Editor's View - July 2011

Small Dog Thinking
By Wanda Jankowski, Editor-in-Chief

What economic recovery? That’s the reaction received from some of the major suppliers interviewed for the special trio of SMART Reports published exclusively by LDB Interior Textiles in this issue.

In the report for the bath sector, titled “Function In The Bath,” Keith Greer, national sales manager for Avanti Linens says, “The difficult economic environment makes newness and innovation all the more important. It’s hard to get retail buyers excited because they are focused, rightfully so, on getting their consumers excited and the way to do that is through innovation and newness.”

In spite of a shrinking pie of consumers’ dollars to go after, there is still pie, but today to get a piece of it, you have to be thinking smart, not big.

In her new book, Putting The Luxe Back In Luxury, Pam Danziger, president, Unity Marketing, offers words of advice for luxury companies that can really be heeded by any business enterprise looking to survive and flourish through today’s harsh economic climate.

“Innovation is a challenge for any company, but especially for market leaders who want to defend their turf. Frankly I think being a new entrant into an established market space is a far better place to be than to be the market leader, the ‘big dog’. The new entrant can redefine the playing field, turn the leaders’ defensive moves against them, or play a new way to attract a customer that is looking for a new, innovative solution, rather than the same-old, same-old. The dominant competitors have invested too much in playing the game the old way and are often extremely resistant to change. They don’t want to take the risk,” she writes.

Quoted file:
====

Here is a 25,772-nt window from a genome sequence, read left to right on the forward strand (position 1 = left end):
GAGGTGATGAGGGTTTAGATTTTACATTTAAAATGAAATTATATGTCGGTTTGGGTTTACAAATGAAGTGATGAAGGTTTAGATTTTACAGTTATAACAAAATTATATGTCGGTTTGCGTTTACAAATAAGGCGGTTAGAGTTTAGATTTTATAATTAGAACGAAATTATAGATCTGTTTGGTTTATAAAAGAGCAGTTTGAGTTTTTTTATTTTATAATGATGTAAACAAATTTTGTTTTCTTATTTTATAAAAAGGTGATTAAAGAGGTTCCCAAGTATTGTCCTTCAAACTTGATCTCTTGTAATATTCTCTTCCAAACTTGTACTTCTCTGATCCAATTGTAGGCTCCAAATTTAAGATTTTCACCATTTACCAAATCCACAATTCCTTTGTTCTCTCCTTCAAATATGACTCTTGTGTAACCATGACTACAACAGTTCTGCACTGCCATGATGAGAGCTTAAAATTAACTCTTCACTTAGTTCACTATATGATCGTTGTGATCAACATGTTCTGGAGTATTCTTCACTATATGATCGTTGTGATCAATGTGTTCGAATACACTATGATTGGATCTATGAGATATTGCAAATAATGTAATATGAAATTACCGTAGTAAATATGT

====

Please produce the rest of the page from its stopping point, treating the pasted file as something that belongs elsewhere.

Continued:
Danziger advises to stop thinking like a big dog and start behaivng like a small one. “Big dogs lose when they try to run with the faster, smarter little ones,” she writes.

“Too often ideation sessions turn from imagining new ideas into problem-solving exercises focused on figuring out ways to offer up the same solutions to the same customers in virtually the same way. Big dogs feel more comfortable tweaking old ideas, not imagining concepts that would make a real difference,” claims Danziger.
Instead, she says, scout out fresh approaches from any source, anywhere, especially from markets and industries not directly competitive with yours.

Jolt your business out of this economic malaise and be the dog that gets the piece of the pie by turning on the “small dog thinking” and, as Greer and Danziger suggest, innovate.

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